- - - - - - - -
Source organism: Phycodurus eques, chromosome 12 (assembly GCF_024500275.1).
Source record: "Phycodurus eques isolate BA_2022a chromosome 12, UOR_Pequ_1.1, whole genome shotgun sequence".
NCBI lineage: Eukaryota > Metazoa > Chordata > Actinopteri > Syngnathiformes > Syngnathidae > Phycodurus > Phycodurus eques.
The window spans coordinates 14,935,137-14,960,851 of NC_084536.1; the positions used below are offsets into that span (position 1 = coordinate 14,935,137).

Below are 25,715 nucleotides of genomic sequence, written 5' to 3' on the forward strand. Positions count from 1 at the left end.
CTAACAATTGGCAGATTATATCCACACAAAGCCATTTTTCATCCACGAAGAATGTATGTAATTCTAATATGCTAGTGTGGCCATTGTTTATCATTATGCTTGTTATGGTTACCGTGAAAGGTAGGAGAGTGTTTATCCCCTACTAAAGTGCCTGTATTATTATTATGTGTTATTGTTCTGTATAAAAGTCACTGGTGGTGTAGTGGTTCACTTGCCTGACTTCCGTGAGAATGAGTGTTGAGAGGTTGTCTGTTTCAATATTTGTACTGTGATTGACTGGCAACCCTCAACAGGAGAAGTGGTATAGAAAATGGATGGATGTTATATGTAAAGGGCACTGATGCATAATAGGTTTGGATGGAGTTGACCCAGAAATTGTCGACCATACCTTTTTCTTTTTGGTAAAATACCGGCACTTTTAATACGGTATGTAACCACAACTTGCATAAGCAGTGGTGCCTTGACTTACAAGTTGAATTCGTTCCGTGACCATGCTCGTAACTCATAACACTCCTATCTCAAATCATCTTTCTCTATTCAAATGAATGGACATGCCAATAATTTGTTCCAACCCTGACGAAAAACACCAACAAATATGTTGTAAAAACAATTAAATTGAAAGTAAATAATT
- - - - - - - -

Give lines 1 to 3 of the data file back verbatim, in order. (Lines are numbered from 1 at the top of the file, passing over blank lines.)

Source organism: Phycodurus eques, chromosome 12 (assembly GCF_024500275.1).
Source record: "Phycodurus eques isolate BA_2022a chromosome 12, UOR_Pequ_1.1, whole genome shotgun sequence".
NCBI lineage: Eukaryota > Metazoa > Chordata > Actinopteri > Syngnathiformes > Syngnathidae > Phycodurus > Phycodurus eques.